Olenellus

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Olenellus
Temporal range: Botomian/Toyonian (Olenellus-zone)
Olenellus thompsoni
Scientific classification
Kingdom: Animalia
Phylum: Arthropoda
Class: Trilobita
Order: Redlichiida
Suborder: Olenellina
Superfamily: Olenelloidea
Family: Olenellidae
Subfamily: Olenellinae
Genus: Olenellus
Billings, 1861
Species
  • O. thompsoni (Hall, 1859) (Type)[1][2]
  • O. agellus Resser & Howell, 1938[1]
  • O. chiefensis Palmer, 1998[3]
  • O. clarki (Resser, 1928),[1] synonym Paedeumias clarki
  • O. crassimarginatus Walcott, 1910,[1] synonyms O. thompsoni crassimarginatus, O. wanneri, O. latilimbatus
  • O. fowleri Palmer, 1998[3]
  • O. getzi Dunbar, 1925,[1] synonyms O. alius, O. peculiaris
  • O. howelli Meek, 1874[3]
  • O. nevadensis (Walcott, 1910),[1] synonyms Paedeumias nevadensis, Callavia nevadensis
  • O. parvofrontatus Fritz, 1991[1]
  • O. puertoblancoensis Lochman, 1952[1]
  • O. robsonensis Burling, 1916,[1] synonym Paedeumias robsonensis
  • O. roddyi Resser & Howell, 1938,[1] synonyms O. similaris, O. nodosus, O. nitidus, O. jonasae, Paedeumias glabrum, P. yorkense, P. eboracense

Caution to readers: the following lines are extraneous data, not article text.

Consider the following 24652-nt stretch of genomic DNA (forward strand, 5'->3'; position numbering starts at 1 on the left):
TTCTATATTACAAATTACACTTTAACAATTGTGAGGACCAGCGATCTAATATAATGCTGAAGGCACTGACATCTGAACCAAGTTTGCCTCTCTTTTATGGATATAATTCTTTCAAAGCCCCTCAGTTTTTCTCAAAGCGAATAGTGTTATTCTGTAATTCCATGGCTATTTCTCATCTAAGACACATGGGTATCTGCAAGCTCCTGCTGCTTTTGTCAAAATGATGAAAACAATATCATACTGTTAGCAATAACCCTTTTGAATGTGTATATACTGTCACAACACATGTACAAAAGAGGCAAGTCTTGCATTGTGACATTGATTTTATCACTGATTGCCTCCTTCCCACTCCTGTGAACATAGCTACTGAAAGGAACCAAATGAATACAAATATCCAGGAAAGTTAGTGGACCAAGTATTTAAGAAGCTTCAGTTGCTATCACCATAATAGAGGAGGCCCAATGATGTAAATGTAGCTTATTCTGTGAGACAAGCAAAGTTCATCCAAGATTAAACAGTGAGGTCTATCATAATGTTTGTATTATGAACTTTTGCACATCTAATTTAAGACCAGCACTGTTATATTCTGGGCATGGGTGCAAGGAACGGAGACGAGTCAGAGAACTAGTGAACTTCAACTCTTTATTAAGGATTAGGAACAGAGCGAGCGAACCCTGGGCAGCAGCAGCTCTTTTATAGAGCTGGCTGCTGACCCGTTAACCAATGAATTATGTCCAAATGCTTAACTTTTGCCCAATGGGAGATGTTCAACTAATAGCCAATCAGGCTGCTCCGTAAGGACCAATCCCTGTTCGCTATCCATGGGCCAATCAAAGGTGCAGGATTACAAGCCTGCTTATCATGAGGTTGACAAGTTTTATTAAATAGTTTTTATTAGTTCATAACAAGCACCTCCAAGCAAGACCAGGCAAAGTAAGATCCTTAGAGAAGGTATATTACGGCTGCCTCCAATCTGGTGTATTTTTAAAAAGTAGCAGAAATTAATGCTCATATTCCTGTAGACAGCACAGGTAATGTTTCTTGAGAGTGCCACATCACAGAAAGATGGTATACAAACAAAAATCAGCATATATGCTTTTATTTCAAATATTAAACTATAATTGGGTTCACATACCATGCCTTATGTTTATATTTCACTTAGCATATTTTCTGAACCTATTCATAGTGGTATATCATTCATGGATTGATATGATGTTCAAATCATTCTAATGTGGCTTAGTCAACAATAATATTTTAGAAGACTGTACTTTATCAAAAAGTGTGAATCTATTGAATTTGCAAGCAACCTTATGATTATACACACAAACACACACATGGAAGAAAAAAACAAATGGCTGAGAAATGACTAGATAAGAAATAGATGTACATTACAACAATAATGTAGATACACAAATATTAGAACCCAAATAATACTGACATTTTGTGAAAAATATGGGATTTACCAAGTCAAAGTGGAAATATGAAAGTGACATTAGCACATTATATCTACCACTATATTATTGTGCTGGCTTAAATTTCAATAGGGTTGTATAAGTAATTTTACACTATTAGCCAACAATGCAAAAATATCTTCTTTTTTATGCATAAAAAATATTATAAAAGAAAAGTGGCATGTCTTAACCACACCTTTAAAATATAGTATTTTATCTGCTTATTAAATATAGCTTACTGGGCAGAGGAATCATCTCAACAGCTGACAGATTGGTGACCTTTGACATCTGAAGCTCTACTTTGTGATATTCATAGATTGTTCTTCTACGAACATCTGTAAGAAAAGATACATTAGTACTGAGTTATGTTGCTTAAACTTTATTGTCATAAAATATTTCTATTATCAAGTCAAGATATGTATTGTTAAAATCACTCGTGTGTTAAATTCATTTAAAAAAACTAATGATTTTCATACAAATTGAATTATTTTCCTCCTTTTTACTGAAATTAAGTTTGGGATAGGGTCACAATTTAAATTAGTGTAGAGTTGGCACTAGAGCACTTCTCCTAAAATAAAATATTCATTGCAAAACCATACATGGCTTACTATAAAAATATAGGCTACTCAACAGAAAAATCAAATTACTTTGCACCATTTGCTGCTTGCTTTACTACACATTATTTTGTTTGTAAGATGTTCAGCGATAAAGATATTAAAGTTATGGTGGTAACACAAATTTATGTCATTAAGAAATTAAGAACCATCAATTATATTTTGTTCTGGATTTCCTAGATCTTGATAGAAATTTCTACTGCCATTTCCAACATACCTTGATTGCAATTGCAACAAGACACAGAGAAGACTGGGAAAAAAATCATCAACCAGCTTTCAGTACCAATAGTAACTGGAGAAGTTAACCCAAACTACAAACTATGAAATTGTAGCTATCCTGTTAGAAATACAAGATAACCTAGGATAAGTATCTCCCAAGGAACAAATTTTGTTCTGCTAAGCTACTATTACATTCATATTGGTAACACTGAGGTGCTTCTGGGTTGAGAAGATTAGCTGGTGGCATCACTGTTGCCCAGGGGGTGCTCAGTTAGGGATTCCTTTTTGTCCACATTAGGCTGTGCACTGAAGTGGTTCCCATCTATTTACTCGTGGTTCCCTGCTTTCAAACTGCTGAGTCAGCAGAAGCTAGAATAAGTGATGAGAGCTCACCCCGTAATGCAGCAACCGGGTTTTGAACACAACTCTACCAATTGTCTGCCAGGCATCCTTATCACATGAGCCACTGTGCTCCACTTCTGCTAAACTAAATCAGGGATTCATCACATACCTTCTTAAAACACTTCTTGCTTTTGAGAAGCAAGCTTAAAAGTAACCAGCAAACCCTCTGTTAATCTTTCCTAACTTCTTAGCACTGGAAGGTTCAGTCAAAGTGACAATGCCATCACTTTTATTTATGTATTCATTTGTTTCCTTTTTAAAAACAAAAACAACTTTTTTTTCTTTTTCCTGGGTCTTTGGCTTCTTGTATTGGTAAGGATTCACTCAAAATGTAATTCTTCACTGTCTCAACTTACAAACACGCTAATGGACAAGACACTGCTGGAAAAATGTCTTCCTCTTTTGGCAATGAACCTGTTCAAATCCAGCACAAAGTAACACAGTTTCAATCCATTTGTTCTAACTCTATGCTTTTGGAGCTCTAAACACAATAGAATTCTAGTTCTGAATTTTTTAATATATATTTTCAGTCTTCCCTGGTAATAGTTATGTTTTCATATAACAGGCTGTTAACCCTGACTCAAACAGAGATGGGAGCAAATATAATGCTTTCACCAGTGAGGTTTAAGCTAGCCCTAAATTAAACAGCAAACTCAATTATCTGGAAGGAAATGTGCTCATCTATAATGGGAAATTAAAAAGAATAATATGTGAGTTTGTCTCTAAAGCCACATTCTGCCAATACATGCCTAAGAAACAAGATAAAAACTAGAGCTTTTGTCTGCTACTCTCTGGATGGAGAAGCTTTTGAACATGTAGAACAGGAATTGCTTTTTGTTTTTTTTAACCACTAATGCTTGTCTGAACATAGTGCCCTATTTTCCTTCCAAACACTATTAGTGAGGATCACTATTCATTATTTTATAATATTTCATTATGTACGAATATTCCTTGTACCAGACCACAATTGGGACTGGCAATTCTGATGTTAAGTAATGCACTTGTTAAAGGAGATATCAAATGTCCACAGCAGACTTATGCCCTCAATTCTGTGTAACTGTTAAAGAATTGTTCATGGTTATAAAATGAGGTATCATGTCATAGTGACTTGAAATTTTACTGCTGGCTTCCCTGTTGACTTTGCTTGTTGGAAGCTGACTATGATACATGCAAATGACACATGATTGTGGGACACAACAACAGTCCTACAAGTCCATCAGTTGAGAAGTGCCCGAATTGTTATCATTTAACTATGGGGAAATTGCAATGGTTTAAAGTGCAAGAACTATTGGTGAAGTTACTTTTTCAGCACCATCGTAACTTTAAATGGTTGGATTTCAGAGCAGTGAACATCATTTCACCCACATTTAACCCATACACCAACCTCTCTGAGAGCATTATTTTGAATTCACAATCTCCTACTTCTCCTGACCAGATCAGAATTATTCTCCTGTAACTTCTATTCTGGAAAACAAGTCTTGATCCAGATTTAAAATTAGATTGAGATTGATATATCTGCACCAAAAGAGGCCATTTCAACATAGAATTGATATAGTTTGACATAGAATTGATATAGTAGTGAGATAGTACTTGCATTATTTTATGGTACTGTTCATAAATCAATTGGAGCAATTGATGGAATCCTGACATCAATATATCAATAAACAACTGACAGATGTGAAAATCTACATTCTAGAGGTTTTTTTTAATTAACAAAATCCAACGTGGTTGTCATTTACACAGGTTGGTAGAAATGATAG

• O. romensis Resser & Howell, 1938,[1] synonym O. buttsi
  • O. terminatus Palmer, 1998[3]
  • O. transitans (Walcott, 1910),[1] synonyms O. brachycephalus, Paedeumias perkinsi

Olenellus is an extinct genus of trilobites, fossil marine arthropods, with species of average size (about 5 centimetres or 2.0 inches long). It lived during the Botomian and Toyonian stages (Olenellus-zone), 522 to 510 million years ago, in what is currently North-America, part of the paleocontinent Laurentia.[4]

Etymology[edit]

Olenellus fowleri was named in honor of Ed Fowler

Olenellus means small Olenus, after a genus belonging to the Ptychopariida, to which the type species O. thompsoni was originally assigned. The name Olenus refers to a mythological figure who was turned to stone by the gods. The names of the species have the following derivations.

  • agellus comes from the Latin word for field or hamlet.